In group coaching, your coach facilitates a small group, usually 6-8 clients, on a video conference call. The group usually meets several times a month, and clients can be supported with monthly private coaching check-ins as well.
What’s in it for me?
When I first heard about group coaching, I thought ‘no way.’ Why would I pay money to hear other people get coached? I want my coach to be solely focused on me, my business, my challenges, my needs. I couldn’t have been more wrong, and for reasons I never could have anticipated…
A coaching group gives you a cohort, a community, a built-in network of people like you, who are in the trenches alongside you, hustling, sweating, building their businesses. They get you. And when you watch them work through an issue they are having, it is very often similar to something you are wrestling with yourself. You get all the benefit of being coached to a solution, but with an objectivity that is, quite frankly, nearly impossible to obtain when you’re the one on the hotseat!
Plenty of time for you
Your coach’s job is to make sure that everyone on the call gets what they need that day -- the inspiration, the insight, or the resolution to a thorny practical issue. However, being part of a group is like a force multiplier for your business. I often find that I get more from group calls than even my private sessions with my coach.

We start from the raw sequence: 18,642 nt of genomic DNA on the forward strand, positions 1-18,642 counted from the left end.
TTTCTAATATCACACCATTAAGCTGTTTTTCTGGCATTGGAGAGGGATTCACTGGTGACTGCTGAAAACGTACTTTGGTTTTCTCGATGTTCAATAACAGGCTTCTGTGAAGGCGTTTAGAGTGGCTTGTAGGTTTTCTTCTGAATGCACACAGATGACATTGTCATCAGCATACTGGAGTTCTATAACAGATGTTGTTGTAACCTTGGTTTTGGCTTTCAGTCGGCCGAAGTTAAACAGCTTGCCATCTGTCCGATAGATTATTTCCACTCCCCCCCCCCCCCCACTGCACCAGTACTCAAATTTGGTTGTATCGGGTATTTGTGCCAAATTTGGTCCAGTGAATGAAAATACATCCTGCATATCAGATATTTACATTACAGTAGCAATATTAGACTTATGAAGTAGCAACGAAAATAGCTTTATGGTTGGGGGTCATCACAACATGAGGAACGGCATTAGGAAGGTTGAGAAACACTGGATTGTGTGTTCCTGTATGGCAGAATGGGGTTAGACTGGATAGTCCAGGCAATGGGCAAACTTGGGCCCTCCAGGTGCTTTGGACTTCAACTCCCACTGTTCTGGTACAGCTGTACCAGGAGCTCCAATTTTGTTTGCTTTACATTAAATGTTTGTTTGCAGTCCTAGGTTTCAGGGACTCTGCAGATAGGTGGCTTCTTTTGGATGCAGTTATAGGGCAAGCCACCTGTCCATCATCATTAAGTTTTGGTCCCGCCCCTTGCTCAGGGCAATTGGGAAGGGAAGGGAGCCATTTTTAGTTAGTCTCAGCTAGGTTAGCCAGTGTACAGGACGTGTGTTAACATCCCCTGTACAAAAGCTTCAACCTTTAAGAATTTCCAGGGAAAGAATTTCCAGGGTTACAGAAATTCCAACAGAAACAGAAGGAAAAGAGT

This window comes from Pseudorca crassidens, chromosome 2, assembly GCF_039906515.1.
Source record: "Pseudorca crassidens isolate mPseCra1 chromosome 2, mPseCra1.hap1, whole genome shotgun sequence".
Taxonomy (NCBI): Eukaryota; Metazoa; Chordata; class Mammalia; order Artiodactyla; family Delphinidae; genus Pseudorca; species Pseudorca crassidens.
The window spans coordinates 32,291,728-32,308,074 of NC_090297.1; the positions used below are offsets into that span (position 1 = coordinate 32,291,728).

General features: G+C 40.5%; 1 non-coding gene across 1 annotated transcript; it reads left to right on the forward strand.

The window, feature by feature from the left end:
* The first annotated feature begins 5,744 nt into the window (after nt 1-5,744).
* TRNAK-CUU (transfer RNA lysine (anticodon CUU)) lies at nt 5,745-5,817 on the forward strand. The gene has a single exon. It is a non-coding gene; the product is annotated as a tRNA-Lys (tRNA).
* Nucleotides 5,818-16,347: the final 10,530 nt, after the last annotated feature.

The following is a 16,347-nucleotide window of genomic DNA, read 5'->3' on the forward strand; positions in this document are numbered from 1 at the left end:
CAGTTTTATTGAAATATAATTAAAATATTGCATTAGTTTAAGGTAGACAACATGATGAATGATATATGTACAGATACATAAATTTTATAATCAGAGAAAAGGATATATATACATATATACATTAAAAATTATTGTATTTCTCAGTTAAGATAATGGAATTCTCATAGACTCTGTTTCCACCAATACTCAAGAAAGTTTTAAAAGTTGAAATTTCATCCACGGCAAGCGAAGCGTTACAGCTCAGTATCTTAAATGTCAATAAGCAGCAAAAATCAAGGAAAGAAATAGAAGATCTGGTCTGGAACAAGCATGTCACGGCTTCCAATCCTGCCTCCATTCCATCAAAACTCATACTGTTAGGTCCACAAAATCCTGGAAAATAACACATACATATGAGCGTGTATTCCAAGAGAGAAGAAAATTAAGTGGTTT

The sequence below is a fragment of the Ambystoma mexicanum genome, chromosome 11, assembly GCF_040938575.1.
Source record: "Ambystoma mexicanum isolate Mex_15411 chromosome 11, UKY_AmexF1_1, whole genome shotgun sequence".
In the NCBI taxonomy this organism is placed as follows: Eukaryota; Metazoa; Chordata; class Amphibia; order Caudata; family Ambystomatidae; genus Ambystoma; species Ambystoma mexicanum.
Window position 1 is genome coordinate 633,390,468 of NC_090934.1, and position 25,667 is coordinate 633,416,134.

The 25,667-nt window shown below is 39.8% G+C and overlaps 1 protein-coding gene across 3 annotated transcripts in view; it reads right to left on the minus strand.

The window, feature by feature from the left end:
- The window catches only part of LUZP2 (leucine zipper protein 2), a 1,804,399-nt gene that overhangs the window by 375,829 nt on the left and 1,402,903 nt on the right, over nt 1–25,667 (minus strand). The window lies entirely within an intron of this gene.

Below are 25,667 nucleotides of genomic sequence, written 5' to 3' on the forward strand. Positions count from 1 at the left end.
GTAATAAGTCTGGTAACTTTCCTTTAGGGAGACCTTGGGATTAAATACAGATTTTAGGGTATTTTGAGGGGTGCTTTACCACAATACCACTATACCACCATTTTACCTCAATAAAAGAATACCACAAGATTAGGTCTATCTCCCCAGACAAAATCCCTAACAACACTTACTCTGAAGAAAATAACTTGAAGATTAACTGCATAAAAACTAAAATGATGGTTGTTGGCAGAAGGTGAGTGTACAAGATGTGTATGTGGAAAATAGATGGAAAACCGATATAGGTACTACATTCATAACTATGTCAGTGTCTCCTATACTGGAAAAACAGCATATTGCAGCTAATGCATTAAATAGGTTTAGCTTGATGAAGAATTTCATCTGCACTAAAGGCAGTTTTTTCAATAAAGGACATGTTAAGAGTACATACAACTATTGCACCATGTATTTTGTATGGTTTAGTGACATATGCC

There’s efficiency in working as a group; you gain perspective on everyone’s challenges, as well as your own. Even if the issues aren’t relevant to you that day, they almost always will be at some point soon, and then, voila -- you know exactly what to do! This is key -- I often hear solopreneurs struggle when sticky questions crop up in their business, and it’s partly because they’re not immersed in a community feeding them the answers every day.
There’s also an amazing bond that comes from being with your group on these calls. Offering suggestions and encouragement in the chat box, and feeling like you are part of their journey and they are part of yours. People in my coaching groups have become some of my dearest friends -- I am invested in their lives, and in the success of their business. Isn’t that what fighting isolation in solopreneurship is all about?
You are amazing!